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Point-of-Care HbA1c Testing With the A1cNow Test Kit in General Practice Dental Clinics: A Pilot Study Involving Its Accuracy and Practical Issues in Its Use

Strauss, Shiela M. PhD*; Rosedale, Mary PhD, PMHNP-BC*; Pesce, Michael A. PhD; Juterbock, Caroline BSN, RN; Kaur, Navjot BSN, RN*; DePaola, Joe MSN, PMHNP-BC*; Goetz, Deborah MA; Wolff, Mark S. DDS, PhD§; Malaspina, Dolores MD, MS, MSPH; Danoff, Ann MD‡∥

Point of Care: The Journal of Near-Patient Testing & Technology: December 2014 - Volume 13 - Issue 4 - p 142–147
doi: 10.1097/POC.0000000000000039
Original Articles
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With millions of at-risk people undiagnosed with prediabetes and diabetes, there is a need to identify alternate screening sites for out-of-range glucose values. We examined practical issues and accuracy (relative to high-performance liquid chromatography testing in a laboratory) in the use of the A1cNow point-of-care device for this screening in general practice dental clinics at a large University-based dental college. Health care professionals obtained evaluable readings for only 70% of the subjects, even after 2 attempts, and its use according to manufacturer’s instructions was often challenging in the busy environment of the dental clinic. At thresholds for prediabetes and diabetes established by the American Diabetes Association, sensitivities of the A1cNow kit relative to the HPLC method were 91.9% and 100%, respectively. However, specificities for prediabetes and diabetes were 66.7% and 82.4%, respectively, indicating many false-positive results. A better strategy for diabetes screening may involve a laboratory-based analysis approach that is patient-friendly and provider-friendly, with minimal burden to the dental team.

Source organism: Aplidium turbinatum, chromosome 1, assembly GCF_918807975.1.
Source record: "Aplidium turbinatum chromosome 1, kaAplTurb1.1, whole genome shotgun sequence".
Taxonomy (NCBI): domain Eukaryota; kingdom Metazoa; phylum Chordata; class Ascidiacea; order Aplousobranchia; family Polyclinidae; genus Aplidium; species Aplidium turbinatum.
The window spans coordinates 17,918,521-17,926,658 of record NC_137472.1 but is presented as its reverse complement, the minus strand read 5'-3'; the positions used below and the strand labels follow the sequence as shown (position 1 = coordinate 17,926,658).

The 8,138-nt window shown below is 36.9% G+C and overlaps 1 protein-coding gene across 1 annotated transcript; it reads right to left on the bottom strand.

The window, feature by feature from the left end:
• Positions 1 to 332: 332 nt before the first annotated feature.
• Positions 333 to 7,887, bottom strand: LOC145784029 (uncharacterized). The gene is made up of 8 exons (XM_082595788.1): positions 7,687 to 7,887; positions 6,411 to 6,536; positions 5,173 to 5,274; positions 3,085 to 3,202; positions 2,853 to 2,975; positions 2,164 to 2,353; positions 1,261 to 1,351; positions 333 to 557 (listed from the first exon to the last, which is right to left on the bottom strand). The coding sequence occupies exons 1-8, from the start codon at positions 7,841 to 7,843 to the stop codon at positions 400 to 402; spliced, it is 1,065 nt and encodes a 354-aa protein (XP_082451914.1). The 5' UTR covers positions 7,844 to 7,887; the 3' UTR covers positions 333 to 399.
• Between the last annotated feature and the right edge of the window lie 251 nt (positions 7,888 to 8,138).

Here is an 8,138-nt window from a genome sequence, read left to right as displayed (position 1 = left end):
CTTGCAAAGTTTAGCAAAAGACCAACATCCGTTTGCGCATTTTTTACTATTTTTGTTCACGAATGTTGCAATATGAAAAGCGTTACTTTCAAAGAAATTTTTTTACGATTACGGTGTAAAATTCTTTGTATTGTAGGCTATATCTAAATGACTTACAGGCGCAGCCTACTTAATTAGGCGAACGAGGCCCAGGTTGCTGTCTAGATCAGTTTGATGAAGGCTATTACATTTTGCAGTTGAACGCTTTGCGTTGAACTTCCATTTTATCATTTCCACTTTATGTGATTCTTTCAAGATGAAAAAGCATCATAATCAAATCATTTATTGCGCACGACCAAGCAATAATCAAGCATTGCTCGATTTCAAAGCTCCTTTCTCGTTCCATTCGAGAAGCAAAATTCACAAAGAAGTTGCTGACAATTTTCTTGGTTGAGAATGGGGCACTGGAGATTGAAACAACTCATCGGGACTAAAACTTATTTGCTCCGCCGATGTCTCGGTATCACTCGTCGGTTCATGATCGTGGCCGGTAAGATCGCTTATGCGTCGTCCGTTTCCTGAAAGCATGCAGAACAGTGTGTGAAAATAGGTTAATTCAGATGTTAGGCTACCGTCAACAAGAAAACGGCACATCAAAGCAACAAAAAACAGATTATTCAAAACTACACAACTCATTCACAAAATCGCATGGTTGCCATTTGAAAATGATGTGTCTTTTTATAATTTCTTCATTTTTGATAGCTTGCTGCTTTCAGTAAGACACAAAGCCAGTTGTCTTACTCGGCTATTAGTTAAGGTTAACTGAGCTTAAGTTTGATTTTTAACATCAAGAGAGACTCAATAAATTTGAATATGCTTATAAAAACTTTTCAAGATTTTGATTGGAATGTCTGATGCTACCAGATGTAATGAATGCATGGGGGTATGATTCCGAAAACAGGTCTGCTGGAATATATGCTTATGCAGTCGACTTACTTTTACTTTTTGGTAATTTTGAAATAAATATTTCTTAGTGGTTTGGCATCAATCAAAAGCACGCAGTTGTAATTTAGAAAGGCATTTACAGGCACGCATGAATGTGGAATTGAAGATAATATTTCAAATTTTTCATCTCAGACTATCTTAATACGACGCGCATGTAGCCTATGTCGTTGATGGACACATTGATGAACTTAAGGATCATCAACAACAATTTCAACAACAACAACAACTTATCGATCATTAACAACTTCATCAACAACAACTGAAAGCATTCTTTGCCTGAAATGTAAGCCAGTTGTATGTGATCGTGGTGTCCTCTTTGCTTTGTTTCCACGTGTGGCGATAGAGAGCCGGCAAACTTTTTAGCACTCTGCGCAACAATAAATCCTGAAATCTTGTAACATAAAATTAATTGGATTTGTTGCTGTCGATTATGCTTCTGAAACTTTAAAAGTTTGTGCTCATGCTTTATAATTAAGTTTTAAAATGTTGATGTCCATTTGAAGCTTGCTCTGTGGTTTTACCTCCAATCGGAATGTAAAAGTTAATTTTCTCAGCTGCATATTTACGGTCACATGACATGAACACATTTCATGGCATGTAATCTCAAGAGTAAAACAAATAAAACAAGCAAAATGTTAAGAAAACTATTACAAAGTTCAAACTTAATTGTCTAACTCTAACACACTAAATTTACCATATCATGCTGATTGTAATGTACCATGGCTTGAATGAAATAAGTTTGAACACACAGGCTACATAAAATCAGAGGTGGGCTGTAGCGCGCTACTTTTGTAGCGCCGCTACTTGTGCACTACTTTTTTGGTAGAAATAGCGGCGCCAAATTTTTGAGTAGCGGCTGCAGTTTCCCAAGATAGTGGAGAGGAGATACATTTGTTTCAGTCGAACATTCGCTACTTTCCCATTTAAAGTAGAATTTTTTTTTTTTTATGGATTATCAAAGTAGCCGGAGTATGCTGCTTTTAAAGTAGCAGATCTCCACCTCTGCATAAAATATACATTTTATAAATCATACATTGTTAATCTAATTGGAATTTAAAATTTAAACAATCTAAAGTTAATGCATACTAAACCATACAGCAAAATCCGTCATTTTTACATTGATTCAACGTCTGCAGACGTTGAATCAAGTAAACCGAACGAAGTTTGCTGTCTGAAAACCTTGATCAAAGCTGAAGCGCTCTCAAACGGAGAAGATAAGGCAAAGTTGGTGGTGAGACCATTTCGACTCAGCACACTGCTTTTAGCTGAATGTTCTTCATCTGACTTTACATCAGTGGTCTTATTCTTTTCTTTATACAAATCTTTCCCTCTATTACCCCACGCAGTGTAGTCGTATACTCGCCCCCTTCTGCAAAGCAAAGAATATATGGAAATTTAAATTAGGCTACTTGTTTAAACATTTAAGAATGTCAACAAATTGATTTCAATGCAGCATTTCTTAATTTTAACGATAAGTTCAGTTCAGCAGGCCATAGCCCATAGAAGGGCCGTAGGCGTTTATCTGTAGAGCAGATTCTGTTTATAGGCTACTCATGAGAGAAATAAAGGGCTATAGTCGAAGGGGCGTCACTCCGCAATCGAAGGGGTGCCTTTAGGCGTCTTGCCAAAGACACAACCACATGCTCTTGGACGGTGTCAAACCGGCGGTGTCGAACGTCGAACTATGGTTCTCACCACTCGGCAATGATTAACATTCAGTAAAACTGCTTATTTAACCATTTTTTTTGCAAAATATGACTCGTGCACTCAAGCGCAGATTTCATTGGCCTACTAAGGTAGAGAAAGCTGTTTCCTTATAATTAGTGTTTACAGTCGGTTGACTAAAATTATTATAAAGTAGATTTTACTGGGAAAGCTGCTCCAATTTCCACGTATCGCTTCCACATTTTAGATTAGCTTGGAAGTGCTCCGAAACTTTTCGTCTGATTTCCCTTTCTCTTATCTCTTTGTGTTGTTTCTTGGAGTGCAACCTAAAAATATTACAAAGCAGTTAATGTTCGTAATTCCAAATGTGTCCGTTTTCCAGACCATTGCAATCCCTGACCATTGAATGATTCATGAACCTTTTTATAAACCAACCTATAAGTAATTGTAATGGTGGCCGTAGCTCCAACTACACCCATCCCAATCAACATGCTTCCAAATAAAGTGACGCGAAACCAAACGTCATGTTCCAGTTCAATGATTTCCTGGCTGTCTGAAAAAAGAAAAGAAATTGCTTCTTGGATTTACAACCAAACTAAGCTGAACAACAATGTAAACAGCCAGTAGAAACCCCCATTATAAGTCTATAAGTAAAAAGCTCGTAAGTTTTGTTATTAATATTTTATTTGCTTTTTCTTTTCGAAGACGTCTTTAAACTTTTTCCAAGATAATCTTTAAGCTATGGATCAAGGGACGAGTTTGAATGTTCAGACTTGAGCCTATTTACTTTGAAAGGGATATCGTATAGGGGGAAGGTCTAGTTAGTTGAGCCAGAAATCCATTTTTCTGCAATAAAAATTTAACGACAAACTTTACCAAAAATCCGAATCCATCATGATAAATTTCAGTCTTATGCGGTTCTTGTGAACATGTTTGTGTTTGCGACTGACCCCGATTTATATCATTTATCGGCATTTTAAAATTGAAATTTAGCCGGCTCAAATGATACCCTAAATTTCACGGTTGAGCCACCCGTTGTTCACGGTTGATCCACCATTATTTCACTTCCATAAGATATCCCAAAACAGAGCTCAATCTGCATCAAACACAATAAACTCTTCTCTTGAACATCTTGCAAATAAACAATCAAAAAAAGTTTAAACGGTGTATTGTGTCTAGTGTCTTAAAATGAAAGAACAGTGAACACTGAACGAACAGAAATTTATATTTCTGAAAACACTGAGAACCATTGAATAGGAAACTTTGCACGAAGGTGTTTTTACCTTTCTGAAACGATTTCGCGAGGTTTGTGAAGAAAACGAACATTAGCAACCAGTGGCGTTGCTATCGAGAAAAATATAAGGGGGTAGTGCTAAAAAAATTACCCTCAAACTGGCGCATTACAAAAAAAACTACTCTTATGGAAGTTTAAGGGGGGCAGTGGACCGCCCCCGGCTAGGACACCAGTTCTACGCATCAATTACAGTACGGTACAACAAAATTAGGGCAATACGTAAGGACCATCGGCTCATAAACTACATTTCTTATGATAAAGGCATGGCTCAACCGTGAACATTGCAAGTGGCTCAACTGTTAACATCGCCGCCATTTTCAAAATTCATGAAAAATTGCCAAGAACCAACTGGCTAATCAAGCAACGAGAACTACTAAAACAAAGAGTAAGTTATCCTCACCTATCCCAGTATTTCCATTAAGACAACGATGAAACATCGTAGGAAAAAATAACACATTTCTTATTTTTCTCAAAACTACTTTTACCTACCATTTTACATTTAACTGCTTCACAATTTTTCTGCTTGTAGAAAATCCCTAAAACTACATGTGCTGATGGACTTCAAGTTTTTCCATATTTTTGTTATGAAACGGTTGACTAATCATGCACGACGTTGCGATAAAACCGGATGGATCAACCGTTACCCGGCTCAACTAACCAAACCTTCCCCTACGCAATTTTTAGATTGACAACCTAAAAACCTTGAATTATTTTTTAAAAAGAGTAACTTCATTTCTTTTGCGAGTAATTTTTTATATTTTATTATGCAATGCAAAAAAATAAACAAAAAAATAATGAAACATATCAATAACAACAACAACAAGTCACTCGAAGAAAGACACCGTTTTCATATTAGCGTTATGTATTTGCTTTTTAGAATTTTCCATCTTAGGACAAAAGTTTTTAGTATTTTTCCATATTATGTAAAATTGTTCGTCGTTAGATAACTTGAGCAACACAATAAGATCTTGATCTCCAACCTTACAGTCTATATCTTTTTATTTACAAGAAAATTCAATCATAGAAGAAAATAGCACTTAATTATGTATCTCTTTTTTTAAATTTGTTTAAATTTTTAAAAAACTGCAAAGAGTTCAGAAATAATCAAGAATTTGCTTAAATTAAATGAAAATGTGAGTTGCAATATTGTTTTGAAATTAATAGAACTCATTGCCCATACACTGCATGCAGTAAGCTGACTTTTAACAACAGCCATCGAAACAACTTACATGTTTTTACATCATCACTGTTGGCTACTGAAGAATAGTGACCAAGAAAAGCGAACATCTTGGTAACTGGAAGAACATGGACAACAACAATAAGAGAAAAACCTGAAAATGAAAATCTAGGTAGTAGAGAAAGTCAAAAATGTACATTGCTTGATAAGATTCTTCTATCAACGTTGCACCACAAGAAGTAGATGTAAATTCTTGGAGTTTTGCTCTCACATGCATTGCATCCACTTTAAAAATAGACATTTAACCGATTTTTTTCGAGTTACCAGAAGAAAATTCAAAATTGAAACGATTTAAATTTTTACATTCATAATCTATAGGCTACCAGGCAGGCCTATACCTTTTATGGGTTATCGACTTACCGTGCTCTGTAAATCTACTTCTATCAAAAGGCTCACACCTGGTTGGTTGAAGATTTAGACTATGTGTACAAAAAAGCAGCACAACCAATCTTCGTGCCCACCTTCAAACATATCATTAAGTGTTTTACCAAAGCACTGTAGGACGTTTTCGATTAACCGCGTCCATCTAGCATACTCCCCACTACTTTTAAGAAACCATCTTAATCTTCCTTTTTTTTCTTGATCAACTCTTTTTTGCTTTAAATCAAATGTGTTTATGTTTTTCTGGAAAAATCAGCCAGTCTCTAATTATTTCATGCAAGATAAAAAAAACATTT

From the *College of Nursing, New York University; †Center for Advanced Laboratory Medicine, Columbia University Medical Center, New York Presbyterian Hospital; ‡New York University Langone Medical Center; §College of Dentistry, New York University; and ∥VA New York Harbor Healthcare System, Manhattan Campus, New York, NY.

Reprints: Shiela M. Strauss, PhD, College of Nursing, New York University, 726 Broadway, 10th Floor, New York, NY 10003. E-mail: ss4313@nyu.edu.

Conflict of interest and source of funding: Mark S. Wolff has an ongoing board membership on the American Dental Association; has an ongoing consultancy, grants/grants pending, payment for lectures, and past payment for development of educational presentations for Colgate-Palmolive; is employed as a dentist; provides ongoing expert testimony at multiple legal firms; and has had past payment for development of educational presentations at multiple dental institutions. Shiela M. Strauss, Mary Rosedale, and Mark S. Wolff have grants pending at the National Institutes of Health, and Mark S. Wolff has a grant pending at Colgate-Palmolive. This research was funded in part by a grant from the National Institute of Dental and Craniofacial Research of the National Institutes of Health (grant 1R15DE023201) paid to New York University, covering (or having covered) part of the time of Shiela M. Strauss, Mary Rosedale, Caroline Juterbock, Navjot Kaur, Deborah Goetz, Mark S. Wolff, and Dolores Malaspina. Michael A. Pesce, Joe DePaola, and Ann Danoff declare no conflicts of interest.

© 2014 by Lippincott Williams & Wilkins